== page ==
CARNOUSTIE’S proposed trust fund for community projects could become a reality if plans develop as intended.
The idea that the town should have some form of community trust to bring its spending power up to par with the rest of the county was raised by independent councillor Brian Boyd in the Guide & Gazette last week.
Now Carnoustie representatives are considering the applications and alternatives for a fund.
Councillor Helen Oswald agrees with him that something must be done to ensure Carnoustie receives the same opportunities as the rest of Angus.
She said: “Councillor Boyd is correct. The lack of a Common Good Fund in Carnoustie has been a running sore for a long time. Four years a go, shortly after we were elected, Councillor Ralph Palmer and I had a meeting with the director of corporate services to discuss how we could set up such a fund for the town. We were left in no doubt that this was not possible due to the structure of these funds whereby the spend is dictated by the income, not the capital sum in the fund.”
Common Good Funds are generally financed via the rents collected from councils for the use of sites gifted to the community by a benefactor for the common good.
Councillor Oswald notes that in like-for-like projects, towns with a Common Good Fund have seen those projects better funded. She said: “My frustration at the inequities caused by the Common Good Funds in some of the burghs is well recorded.
“Latterly in the case of the Christmas lights, Arbroath was able to add £50,000 to have completely new and upgraded lights over an enlarged area of the town, while Carnoustie’s were curtailed and sorry-looking.”
Councillor Oswald recognises there are other avenues to pursue for community funding. She explained: “We cannot ignore what we do have in Carnoustie and that is an enormous and generous community spirit. This is shown by the Gala Committee which has over the years raised in excess of £100,000 for the good of the town and the new ‘For Carnoustie’ shop which will put its profits to use in the community.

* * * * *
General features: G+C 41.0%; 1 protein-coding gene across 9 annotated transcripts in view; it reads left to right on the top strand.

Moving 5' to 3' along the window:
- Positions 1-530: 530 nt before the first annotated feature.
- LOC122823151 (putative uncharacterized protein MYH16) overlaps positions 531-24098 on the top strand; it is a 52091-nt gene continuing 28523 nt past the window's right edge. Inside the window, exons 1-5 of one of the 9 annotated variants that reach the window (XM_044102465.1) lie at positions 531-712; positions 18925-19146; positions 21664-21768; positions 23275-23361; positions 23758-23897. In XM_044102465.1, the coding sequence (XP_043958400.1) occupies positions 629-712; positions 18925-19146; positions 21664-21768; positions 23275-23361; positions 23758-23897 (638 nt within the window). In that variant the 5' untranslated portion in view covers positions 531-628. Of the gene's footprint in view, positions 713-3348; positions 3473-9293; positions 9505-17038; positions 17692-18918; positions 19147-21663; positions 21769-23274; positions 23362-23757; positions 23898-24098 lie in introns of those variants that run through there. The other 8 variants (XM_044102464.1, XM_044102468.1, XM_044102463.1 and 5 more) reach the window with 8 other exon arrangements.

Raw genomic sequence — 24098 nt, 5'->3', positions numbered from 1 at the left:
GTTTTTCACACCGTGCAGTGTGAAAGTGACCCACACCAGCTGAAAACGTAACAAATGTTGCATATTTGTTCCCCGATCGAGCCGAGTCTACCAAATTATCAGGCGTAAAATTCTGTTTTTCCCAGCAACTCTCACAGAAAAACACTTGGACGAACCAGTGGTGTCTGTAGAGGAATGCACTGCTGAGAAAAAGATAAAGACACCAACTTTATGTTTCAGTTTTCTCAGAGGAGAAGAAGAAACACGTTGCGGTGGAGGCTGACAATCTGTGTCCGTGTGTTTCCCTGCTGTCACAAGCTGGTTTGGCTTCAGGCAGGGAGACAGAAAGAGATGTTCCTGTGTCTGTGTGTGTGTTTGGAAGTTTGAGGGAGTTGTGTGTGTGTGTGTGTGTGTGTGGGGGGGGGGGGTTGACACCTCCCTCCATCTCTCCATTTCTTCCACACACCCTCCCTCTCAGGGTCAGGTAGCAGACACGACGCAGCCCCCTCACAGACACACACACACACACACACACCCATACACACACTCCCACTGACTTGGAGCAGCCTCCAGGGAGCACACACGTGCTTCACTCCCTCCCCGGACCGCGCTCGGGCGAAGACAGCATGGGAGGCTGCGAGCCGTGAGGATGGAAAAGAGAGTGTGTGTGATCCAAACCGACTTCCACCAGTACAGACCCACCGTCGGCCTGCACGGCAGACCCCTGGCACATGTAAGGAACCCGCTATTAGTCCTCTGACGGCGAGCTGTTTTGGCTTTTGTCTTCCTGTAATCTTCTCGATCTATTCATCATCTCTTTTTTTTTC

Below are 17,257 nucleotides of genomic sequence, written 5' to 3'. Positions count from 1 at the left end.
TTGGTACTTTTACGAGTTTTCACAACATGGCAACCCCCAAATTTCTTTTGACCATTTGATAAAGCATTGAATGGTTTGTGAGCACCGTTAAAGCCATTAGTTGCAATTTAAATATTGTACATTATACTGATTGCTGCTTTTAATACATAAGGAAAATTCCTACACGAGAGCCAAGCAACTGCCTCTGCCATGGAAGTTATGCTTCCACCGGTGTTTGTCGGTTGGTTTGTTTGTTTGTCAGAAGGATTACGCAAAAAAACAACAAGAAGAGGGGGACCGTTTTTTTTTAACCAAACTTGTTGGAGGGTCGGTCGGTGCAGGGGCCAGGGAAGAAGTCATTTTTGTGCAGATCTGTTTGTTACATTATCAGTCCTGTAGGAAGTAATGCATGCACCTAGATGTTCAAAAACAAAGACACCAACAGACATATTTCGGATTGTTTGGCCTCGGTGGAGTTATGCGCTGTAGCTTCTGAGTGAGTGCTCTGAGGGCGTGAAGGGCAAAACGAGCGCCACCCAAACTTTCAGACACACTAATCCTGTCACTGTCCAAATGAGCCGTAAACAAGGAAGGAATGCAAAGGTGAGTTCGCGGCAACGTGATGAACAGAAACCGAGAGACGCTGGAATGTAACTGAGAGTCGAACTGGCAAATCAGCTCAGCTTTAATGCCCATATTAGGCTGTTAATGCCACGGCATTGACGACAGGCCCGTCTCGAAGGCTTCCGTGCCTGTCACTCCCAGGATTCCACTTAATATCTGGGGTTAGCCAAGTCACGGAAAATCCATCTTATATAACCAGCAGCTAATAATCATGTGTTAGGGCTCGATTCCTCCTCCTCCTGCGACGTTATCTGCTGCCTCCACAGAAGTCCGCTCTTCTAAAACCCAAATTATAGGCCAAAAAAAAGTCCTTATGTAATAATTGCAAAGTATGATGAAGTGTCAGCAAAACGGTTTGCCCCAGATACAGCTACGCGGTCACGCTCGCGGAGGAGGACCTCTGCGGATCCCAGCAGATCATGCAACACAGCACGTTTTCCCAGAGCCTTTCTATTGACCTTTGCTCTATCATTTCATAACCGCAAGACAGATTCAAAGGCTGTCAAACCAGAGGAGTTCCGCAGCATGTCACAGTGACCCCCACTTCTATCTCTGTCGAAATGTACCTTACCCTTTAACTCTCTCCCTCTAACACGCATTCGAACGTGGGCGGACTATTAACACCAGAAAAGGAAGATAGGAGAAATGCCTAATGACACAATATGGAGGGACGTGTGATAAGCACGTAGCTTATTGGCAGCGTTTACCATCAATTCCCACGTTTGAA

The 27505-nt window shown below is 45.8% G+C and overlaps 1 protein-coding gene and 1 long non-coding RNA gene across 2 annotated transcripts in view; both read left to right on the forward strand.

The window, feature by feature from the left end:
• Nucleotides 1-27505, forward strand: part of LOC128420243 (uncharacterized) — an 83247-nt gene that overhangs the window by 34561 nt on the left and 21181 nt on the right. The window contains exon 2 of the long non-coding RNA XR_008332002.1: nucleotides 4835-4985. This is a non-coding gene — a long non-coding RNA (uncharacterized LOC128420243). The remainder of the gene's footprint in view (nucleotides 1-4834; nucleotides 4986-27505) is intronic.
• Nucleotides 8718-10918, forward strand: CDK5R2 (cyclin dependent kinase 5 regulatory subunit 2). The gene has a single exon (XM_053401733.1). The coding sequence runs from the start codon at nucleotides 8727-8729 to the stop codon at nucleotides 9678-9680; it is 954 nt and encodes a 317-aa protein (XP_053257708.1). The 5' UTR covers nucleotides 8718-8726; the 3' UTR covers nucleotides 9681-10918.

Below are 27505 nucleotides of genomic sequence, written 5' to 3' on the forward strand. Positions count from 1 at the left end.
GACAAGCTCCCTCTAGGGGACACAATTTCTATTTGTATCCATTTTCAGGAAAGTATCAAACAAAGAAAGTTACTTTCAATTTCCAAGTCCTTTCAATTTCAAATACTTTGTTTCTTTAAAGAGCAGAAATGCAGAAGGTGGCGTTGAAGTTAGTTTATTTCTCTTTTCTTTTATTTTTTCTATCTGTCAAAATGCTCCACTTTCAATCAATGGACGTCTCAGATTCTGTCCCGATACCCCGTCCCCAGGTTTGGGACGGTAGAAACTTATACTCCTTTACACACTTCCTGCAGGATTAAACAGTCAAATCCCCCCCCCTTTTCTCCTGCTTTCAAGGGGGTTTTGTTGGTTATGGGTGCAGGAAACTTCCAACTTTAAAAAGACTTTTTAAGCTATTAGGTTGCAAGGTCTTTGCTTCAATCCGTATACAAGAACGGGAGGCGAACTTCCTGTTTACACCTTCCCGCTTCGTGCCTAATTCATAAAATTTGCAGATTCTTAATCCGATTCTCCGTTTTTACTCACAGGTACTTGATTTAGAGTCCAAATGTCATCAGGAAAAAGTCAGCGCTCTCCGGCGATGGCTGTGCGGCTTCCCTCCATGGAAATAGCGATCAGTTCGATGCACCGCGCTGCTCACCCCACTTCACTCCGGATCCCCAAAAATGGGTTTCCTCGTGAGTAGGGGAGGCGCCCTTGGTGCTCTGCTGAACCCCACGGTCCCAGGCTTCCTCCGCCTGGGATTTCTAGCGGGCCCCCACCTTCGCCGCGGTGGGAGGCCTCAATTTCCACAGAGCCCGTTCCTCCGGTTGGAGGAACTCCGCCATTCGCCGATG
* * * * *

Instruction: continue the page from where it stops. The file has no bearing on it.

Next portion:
“Although I cannot reveal the specifics at the moment, there has been a lot of work going on behind the scenes for a while on another project that would bring enormous benefit to the town.
“I believe that in the not too distant future, there will be news on this front which will delight the people of Carnoustie.”
The chair of Carnoustie Business Association, Peter Burke, welcomed the idea of a fund serving the town. He said: “I would support Councillor Boyd’s concept of having a Common Good Fund for Carnoustie because we are unfortunate to be the only one in the county not to have one.”
Jim Simpson, chairman of Carnoustie community council, said they have already discussed the matter.
He went on: “We discussed it briefly. It would be lovely if we could have a fund to tap into. From the community council’s point of view this would be absolutely brilliant. There are all sorts of areas we want to expand. For example ‘The Scotland in Bloom’ campaign we were involved in this year.”
Councillor Boyd is pleased with the response so far. He said: “It’s all been 95 per cent positive so far. A retired town councillor ‘phoned me and gave me details of various funds available in the town pre-1975.”
He is realistic about the challenges facing the idea. He explained: “I realise Common Good Funds have a particular kind of legal history. I realise now we may not get a Common Good Fund but there is a feeling that the common resources of our town should be used in a sustainable way for the collective good of our town.
“I’m keen that the council works with the various interested groups in our community to ensure we are making the best use of our ‘common wealth’.”